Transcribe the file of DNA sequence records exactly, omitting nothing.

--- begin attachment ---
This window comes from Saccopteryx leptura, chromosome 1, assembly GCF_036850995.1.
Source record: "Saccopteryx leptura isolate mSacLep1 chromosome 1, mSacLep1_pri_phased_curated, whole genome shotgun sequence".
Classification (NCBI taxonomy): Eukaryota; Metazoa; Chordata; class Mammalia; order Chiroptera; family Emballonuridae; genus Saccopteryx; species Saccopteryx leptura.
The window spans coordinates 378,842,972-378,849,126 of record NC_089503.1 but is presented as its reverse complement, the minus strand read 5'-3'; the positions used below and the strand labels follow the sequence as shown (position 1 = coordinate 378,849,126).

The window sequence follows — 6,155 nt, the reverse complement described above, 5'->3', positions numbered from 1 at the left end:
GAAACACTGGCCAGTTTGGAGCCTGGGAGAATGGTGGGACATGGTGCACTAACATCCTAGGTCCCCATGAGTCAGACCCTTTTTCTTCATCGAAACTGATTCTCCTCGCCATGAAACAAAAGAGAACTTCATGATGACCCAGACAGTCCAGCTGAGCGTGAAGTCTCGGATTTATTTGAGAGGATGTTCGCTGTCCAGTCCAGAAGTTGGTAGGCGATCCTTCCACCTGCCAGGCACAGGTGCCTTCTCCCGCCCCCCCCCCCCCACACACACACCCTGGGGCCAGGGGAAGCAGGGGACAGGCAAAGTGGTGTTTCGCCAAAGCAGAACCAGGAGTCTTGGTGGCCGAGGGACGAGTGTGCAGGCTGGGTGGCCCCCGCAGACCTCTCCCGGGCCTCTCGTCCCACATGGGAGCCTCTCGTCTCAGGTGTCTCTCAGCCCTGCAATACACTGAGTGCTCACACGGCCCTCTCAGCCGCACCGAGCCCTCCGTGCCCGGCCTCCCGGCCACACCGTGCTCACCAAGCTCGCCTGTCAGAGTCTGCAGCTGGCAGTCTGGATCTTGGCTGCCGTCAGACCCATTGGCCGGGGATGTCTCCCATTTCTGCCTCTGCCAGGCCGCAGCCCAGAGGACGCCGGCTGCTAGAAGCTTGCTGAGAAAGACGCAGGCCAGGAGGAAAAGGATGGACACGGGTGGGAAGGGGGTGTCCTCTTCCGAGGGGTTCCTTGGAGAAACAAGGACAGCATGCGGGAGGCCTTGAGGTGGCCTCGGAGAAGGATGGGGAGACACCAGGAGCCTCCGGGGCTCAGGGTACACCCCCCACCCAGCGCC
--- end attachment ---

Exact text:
This window comes from Saccopteryx leptura, chromosome 1, assembly GCF_036850995.1.
Source record: "Saccopteryx leptura isolate mSacLep1 chromosome 1, mSacLep1_pri_phased_curated, whole genome shotgun sequence".
Classification (NCBI taxonomy): Eukaryota; Metazoa; Chordata; class Mammalia; order Chiroptera; family Emballonuridae; genus Saccopteryx; species Saccopteryx leptura.
The window spans coordinates 378,842,972-378,849,126 of record NC_089503.1 but is presented as its reverse complement, the minus strand read 5'-3'; the positions used below and the strand labels follow the sequence as shown (position 1 = coordinate 378,849,126).

The window sequence follows — 6,155 nt, the reverse complement described above, 5'->3', positions numbered from 1 at the left end:
GAAACACTGGCCAGTTTGGAGCCTGGGAGAATGGTGGGACATGGTGCACTAACATCCTAGGTCCCCATGAGTCAGACCCTTTTTCTTCATCGAAACTGATTCTCCTCGCCATGAAACAAAAGAGAACTTCATGATGACCCAGACAGTCCAGCTGAGCGTGAAGTCTCGGATTTATTTGAGAGGATGTTCGCTGTCCAGTCCAGAAGTTGGTAGGCGATCCTTCCACCTGCCAGGCACAGGTGCCTTCTCCCGCCCCCCCCCCCCCACACACACACCCTGGGGCCAGGGGAAGCAGGGGACAGGCAAAGTGGTGTTTCGCCAAAGCAGAACCAGGAGTCTTGGTGGCCGAGGGACGAGTGTGCAGGCTGGGTGGCCCCCGCAGACCTCTCCCGGGCCTCTCGTCCCACATGGGAGCCTCTCGTCTCAGGTGTCTCTCAGCCCTGCAATACACTGAGTGCTCACACGGCCCTCTCAGCCGCACCGAGCCCTCCGTGCCCGGCCTCCCGGCCACACCGTGCTCACCAAGCTCGCCTGTCAGAGTCTGCAGCTGGCAGTCTGGATCTTGGCTGCCGTCAGACCCATTGGCCGGGGATGTCTCCCATTTCTGCCTCTGCCAGGCCGCAGCCCAGAGGACGCCGGCTGCTAGAAGCTTGCTGAGAAAGACGCAGGCCAGGAGGAAAAGGATGGACACGGGTGGGAAGGGGGTGTCCTCTTCCGAGGGGTTCCTTGGAGAAACAAGGACAGCATGCGGGAGGCCTTGAGGTGGCCTCGGAGAAGGATGGGGAGACACCAGGAGCCTCCGGGGCTCAGGGTACACCCCCCACCCAGCGCC